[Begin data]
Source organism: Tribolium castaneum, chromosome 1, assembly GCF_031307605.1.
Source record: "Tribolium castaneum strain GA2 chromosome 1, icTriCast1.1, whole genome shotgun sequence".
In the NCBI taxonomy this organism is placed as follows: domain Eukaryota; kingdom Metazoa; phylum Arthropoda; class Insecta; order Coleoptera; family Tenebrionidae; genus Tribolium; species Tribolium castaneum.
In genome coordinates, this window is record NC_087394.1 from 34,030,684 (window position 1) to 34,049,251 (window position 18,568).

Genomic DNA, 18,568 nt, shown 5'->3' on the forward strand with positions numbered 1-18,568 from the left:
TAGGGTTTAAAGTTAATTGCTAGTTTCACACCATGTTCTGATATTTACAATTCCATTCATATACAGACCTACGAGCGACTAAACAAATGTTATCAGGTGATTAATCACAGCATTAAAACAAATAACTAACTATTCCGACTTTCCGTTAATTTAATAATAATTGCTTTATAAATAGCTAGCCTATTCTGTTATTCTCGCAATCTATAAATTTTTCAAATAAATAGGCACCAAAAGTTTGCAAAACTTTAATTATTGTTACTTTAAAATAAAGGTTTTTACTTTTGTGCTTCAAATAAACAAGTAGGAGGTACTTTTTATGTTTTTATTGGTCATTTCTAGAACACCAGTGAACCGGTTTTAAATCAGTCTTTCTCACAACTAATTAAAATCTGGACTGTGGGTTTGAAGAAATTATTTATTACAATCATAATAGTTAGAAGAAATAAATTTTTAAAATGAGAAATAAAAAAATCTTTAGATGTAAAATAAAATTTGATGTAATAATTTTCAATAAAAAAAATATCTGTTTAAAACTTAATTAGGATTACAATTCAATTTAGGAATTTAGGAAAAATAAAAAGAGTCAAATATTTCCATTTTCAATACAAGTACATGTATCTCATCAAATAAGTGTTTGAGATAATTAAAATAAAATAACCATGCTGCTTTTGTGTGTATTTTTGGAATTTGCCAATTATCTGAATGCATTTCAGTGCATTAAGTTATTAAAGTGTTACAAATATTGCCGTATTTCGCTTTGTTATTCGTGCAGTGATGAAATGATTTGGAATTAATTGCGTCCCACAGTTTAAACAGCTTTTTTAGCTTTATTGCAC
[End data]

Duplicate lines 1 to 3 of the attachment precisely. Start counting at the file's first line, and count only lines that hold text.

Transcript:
Source organism: Tribolium castaneum, chromosome 1, assembly GCF_031307605.1.
Source record: "Tribolium castaneum strain GA2 chromosome 1, icTriCast1.1, whole genome shotgun sequence".
In the NCBI taxonomy this organism is placed as follows: domain Eukaryota; kingdom Metazoa; phylum Arthropoda; class Insecta; order Coleoptera; family Tenebrionidae; genus Tribolium; species Tribolium castaneum.